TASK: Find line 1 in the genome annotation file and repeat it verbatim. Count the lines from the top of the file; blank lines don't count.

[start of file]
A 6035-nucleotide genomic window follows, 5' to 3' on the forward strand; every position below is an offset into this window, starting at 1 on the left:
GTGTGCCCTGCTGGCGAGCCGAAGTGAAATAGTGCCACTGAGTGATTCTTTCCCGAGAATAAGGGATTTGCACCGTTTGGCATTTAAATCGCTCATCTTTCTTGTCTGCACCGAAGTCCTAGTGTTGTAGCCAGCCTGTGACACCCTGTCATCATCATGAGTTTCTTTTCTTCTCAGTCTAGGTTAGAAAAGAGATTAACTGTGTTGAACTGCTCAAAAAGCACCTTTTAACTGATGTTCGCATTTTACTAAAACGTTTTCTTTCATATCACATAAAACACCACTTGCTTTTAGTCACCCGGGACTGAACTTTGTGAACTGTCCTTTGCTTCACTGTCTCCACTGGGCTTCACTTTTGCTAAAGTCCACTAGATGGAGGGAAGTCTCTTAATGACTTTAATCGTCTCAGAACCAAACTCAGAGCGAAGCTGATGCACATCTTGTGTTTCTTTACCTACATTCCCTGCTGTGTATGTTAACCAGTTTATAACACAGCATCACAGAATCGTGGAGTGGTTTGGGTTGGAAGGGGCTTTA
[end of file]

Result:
A 6035-nucleotide genomic window follows, 5' to 3' on the forward strand; every position below is an offset into this window, starting at 1 on the left: